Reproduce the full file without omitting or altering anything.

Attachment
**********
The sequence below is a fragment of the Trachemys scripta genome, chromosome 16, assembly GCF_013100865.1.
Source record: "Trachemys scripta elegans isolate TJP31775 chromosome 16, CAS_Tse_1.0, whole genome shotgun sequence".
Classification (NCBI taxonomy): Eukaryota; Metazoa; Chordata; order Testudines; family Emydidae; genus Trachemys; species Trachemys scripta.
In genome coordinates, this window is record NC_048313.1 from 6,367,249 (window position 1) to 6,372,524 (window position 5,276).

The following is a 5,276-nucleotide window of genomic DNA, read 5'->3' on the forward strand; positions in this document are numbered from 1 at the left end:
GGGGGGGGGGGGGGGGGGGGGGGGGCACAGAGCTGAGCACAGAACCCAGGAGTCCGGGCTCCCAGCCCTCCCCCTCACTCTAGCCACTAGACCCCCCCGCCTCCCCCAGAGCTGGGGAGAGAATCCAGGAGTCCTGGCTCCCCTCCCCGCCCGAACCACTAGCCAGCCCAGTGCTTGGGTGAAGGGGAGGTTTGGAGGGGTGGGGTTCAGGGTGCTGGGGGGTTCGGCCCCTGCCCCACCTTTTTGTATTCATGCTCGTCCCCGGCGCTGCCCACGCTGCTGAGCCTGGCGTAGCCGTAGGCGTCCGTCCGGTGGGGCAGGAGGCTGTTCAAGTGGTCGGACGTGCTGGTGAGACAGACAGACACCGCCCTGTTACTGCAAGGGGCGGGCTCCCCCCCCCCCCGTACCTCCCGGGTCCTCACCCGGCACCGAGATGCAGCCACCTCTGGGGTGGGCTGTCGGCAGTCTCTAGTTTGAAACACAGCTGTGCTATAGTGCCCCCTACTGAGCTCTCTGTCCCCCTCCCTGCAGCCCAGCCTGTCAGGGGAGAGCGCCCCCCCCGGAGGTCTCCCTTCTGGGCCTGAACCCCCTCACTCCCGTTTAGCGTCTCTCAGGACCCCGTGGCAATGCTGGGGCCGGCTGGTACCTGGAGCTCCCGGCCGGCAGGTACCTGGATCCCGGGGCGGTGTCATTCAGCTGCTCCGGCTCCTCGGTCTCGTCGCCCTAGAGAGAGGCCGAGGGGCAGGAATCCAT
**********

The sequence below is a fragment of the Trachemys scripta genome, chromosome 16, assembly GCF_013100865.1.
Source record: "Trachemys scripta elegans isolate TJP31775 chromosome 16, CAS_Tse_1.0, whole genome shotgun sequence".
Classification (NCBI taxonomy): Eukaryota; Metazoa; Chordata; order Testudines; family Emydidae; genus Trachemys; species Trachemys scripta.
In genome coordinates, this window is record NC_048313.1 from 6,367,249 (window position 1) to 6,372,524 (window position 5,276).

The following is a 5,276-nucleotide window of genomic DNA, read 5'->3' on the forward strand; positions in this document are numbered from 1 at the left end:
GGGGGGGGGGGGGGGGGGGGGGGGGCACAGAGCTGAGCACAGAACCCAGGAGTCCGGGCTCCCAGCCCTCCCCCTCACTCTAGCCACTAGACCCCCCCGCCTCCCCCAGAGCTGGGGAGAGAATCCAGGAGTCCTGGCTCCCCTCCCCGCCCGAACCACTAGCCAGCCCAGTGCTTGGGTGAAGGGGAGGTTTGGAGGGGTGGGGTTCAGGGTGCTGGGGGGTTCGGCCCCTGCCCCACCTTTTTGTATTCATGCTCGTCCCCGGCGCTGCCCACGCTGCTGAGCCTGGCGTAGCCGTAGGCGTCCGTCCGGTGGGGCAGGAGGCTGTTCAAGTGGTCGGACGTGCTGGTGAGACAGACAGACACCGCCCTGTTACTGCAAGGGGCGGGCTCCCCCCCCCCCCGTACCTCCCGGGTCCTCACCCGGCACCGAGATGCAGCCACCTCTGGGGTGGGCTGTCGGCAGTCTCTAGTTTGAAACACAGCTGTGCTATAGTGCCCCCTACTGAGCTCTCTGTCCCCCTCCCTGCAGCCCAGCCTGTCAGGGGAGAGCGCCCCCCCCGGAGGTCTCCCTTCTGGGCCTGAACCCCCTCACTCCCGTTTAGCGTCTCTCAGGACCCCGTGGCAATGCTGGGGCCGGCTGGTACCTGGAGCTCCCGGCCGGCAGGTACCTGGATCCCGGGGCGGTGTCATTCAGCTGCTCCGGCTCCTCGGTCTCGTCGCCCTAGAGAGAGGCCGAGGGGCAGGAATCCAT